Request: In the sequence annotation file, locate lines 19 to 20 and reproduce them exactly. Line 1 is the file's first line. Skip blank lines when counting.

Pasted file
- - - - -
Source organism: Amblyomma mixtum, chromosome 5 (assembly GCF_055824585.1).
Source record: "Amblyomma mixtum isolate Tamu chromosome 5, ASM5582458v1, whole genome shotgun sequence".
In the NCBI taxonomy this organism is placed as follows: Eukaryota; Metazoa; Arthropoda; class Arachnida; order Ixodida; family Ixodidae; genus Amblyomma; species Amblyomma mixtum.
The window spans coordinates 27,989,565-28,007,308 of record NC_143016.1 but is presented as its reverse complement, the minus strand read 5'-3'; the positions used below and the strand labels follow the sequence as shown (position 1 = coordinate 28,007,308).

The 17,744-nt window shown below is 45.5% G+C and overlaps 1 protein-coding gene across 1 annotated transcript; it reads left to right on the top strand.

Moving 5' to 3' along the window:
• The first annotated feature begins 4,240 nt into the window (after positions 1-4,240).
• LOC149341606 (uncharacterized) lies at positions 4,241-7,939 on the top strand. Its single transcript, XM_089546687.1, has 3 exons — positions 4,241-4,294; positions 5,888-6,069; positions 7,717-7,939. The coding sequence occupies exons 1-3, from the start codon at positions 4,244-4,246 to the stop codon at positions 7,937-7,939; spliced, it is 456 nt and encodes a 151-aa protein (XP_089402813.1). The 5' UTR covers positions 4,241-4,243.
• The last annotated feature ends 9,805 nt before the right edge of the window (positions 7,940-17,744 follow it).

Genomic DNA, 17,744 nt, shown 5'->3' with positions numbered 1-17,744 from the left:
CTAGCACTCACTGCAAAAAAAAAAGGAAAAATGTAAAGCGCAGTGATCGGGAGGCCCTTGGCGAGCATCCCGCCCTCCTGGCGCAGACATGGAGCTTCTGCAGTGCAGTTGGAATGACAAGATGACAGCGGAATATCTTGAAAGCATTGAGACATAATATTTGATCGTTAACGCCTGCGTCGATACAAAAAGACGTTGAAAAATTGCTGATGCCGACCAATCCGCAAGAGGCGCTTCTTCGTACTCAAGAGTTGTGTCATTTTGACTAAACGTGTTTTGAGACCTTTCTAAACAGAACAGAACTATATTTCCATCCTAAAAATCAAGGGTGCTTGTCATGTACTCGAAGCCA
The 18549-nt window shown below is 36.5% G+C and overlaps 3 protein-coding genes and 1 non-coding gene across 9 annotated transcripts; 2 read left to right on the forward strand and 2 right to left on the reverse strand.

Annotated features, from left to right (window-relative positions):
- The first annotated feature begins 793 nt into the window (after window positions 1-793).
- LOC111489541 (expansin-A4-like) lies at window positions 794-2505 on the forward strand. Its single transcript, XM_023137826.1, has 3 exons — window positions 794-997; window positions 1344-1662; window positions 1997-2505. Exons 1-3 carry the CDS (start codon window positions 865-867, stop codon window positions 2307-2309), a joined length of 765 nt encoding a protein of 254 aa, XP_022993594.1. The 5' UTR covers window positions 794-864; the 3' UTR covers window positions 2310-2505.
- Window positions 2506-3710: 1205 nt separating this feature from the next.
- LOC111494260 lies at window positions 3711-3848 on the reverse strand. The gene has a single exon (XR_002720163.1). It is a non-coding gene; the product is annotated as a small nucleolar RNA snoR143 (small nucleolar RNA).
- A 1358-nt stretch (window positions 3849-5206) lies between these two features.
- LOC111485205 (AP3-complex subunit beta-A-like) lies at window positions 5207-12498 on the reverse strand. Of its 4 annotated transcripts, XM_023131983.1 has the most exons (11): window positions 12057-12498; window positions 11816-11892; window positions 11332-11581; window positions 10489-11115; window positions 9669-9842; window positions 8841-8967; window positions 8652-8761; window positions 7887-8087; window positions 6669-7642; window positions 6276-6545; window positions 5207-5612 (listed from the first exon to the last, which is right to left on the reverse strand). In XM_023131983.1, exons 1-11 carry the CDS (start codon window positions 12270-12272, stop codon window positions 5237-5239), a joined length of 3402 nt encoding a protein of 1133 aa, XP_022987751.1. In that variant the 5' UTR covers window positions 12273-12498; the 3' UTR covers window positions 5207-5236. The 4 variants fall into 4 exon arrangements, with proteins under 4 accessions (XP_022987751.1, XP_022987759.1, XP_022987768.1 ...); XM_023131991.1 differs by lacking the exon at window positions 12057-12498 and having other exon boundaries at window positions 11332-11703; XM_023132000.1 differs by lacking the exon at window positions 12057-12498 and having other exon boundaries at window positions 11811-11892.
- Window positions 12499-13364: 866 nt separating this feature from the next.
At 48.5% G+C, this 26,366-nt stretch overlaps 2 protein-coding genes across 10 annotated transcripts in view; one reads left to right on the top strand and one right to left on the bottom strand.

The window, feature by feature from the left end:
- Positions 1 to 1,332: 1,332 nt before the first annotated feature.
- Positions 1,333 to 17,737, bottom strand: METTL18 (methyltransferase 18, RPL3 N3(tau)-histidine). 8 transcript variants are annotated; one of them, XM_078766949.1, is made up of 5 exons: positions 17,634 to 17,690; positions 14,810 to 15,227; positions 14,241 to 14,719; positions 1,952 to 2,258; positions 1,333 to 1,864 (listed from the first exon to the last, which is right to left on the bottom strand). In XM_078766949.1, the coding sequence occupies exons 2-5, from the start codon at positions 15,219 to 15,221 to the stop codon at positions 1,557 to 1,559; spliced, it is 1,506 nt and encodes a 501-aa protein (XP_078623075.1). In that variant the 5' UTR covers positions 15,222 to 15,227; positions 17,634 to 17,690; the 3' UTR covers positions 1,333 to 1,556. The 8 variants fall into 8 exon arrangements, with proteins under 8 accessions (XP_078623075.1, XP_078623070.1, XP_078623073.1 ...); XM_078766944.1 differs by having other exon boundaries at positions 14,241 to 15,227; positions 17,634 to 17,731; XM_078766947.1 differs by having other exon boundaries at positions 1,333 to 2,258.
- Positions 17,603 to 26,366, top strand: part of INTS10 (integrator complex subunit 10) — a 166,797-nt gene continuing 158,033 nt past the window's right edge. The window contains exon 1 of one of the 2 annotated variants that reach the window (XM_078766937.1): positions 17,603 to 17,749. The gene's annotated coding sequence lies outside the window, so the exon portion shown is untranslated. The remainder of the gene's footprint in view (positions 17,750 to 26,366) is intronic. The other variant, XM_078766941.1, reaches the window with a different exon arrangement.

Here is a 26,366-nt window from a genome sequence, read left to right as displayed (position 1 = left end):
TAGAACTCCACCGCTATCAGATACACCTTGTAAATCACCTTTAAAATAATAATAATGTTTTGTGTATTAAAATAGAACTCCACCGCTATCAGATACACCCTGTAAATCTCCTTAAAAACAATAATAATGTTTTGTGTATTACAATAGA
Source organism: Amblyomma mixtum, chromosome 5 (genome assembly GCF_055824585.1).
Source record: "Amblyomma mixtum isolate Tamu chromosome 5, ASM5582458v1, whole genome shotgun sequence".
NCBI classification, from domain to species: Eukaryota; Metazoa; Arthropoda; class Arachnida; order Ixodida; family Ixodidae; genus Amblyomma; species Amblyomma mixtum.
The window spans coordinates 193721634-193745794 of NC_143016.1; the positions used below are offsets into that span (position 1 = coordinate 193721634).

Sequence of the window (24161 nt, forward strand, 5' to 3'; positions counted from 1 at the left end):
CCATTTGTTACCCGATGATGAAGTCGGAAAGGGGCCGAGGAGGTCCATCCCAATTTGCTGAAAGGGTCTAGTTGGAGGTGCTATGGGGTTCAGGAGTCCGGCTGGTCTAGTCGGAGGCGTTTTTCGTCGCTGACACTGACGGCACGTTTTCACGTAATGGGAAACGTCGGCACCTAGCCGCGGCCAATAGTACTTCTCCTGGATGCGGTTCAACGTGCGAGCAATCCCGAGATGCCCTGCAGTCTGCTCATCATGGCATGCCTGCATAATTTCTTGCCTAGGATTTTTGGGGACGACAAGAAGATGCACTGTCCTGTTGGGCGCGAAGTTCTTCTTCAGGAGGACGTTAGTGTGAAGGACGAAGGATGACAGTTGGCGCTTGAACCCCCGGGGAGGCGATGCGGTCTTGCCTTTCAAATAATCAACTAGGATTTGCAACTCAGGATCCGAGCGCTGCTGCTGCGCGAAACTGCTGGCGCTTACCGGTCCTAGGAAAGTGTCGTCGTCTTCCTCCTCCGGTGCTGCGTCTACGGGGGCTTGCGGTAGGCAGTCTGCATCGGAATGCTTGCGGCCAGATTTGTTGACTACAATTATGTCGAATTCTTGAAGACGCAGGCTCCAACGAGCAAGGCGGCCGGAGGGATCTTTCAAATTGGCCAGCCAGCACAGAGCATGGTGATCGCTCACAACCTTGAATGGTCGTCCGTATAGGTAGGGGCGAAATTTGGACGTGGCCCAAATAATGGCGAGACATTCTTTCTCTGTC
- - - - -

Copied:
- LOC111485205 (AP3-complex subunit beta-A-like) lies at window positions 5207-12498 on the reverse strand. Of its 4 annotated transcripts, XM_023131983.1 has the most exons (11): window positions 12057-12498; window positions 11816-11892; window positions 11332-11581; window positions 10489-11115; window positions 9669-9842; window positions 8841-8967; window positions 8652-8761; window positions 7887-8087; window positions 6669-7642; window positions 6276-6545; window positions 5207-5612 (listed from the first exon to the last, which is right to left on the reverse strand). In XM_023131983.1, exons 1-11 carry the CDS (start codon window positions 12270-12272, stop codon window positions 5237-5239), a joined length of 3402 nt encoding a protein of 1133 aa, XP_022987751.1. In that variant the 5' UTR covers window positions 12273-12498; the 3' UTR covers window positions 5207-5236. The 4 variants fall into 4 exon arrangements, with proteins under 4 accessions (XP_022987751.1, XP_022987759.1, XP_022987768.1 ...); XM_023131991.1 differs by lacking the exon at window positions 12057-12498 and having other exon boundaries at window positions 11332-11703; XM_023132000.1 differs by lacking the exon at window positions 12057-12498 and having other exon boundaries at window positions 11811-11892.
- Window positions 12499-13364: 866 nt separating this feature from the next.